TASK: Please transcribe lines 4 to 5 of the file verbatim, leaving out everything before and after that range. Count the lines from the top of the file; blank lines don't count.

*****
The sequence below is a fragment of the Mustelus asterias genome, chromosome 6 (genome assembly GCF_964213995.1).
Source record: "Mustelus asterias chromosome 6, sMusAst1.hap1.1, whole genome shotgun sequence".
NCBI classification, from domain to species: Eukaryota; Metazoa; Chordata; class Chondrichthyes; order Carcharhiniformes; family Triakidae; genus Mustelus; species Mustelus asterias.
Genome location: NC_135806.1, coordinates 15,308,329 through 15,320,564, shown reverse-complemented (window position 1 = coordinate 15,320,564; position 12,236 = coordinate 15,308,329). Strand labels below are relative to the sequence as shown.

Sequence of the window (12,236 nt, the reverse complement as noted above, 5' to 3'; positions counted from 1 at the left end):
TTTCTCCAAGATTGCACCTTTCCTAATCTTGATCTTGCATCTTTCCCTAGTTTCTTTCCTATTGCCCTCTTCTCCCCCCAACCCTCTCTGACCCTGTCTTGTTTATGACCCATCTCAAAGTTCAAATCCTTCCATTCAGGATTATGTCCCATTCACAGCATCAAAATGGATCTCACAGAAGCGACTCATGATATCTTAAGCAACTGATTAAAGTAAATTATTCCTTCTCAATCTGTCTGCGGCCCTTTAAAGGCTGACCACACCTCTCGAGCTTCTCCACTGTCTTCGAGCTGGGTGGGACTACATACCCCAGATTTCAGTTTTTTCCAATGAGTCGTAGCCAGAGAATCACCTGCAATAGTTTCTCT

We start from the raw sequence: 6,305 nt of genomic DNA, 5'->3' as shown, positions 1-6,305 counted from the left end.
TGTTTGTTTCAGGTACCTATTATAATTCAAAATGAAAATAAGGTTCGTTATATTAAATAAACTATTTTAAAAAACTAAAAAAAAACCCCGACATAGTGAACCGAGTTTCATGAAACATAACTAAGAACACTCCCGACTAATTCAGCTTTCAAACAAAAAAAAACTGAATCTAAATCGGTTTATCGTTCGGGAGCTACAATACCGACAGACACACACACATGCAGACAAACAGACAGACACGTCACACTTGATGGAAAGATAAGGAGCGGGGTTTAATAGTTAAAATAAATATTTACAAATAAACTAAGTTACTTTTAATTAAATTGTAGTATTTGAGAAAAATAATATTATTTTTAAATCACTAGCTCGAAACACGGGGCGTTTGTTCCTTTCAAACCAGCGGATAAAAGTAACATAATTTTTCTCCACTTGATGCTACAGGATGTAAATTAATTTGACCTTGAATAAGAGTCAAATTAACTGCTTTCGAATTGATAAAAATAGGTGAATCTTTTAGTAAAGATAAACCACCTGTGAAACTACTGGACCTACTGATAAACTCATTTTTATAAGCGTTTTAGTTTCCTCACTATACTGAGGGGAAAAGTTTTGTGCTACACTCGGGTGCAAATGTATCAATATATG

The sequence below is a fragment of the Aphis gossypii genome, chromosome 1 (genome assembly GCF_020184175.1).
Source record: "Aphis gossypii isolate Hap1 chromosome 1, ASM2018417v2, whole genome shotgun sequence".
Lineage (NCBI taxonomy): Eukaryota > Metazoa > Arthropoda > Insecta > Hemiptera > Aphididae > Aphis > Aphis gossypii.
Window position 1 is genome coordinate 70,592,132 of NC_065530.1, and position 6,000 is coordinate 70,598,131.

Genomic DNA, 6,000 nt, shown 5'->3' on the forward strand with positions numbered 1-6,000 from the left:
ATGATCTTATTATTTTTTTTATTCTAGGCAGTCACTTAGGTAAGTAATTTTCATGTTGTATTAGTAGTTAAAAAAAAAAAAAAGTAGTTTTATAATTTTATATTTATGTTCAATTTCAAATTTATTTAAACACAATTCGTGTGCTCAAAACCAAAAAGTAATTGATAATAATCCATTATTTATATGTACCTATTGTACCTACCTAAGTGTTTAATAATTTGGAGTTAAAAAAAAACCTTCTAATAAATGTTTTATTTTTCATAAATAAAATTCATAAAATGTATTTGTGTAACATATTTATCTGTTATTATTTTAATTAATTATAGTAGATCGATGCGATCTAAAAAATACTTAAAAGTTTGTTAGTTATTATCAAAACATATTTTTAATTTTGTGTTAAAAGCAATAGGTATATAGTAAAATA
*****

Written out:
Genome location: NC_135806.1, coordinates 15,308,329 through 15,320,564, shown reverse-complemented (window position 1 = coordinate 15,320,564; position 12,236 = coordinate 15,308,329). Strand labels below are relative to the sequence as shown.

Sequence of the window (12,236 nt, the reverse complement as noted above, 5' to 3'; positions counted from 1 at the left end):